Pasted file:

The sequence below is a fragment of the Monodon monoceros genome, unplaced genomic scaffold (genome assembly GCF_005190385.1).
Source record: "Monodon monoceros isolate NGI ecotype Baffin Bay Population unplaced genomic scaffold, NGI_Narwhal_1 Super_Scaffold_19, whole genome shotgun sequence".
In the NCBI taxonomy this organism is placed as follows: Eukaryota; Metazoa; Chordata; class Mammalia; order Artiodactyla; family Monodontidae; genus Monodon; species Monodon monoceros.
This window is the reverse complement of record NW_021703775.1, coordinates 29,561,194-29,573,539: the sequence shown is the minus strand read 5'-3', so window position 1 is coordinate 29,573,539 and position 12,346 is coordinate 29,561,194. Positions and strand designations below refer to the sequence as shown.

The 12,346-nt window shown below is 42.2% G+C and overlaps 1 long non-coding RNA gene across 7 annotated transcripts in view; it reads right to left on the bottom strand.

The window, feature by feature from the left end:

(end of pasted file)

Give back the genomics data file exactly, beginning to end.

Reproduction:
The sequence below is a fragment of the Monodon monoceros genome, unplaced genomic scaffold (genome assembly GCF_005190385.1).
Source record: "Monodon monoceros isolate NGI ecotype Baffin Bay Population unplaced genomic scaffold, NGI_Narwhal_1 Super_Scaffold_19, whole genome shotgun sequence".
In the NCBI taxonomy this organism is placed as follows: Eukaryota; Metazoa; Chordata; class Mammalia; order Artiodactyla; family Monodontidae; genus Monodon; species Monodon monoceros.
This window is the reverse complement of record NW_021703775.1, coordinates 29,561,194-29,573,539: the sequence shown is the minus strand read 5'-3', so window position 1 is coordinate 29,573,539 and position 12,346 is coordinate 29,561,194. Positions and strand designations below refer to the sequence as shown.

The 12,346-nt window shown below is 42.2% G+C and overlaps 1 long non-coding RNA gene across 7 annotated transcripts in view; it reads right to left on the bottom strand.

The window, feature by feature from the left end: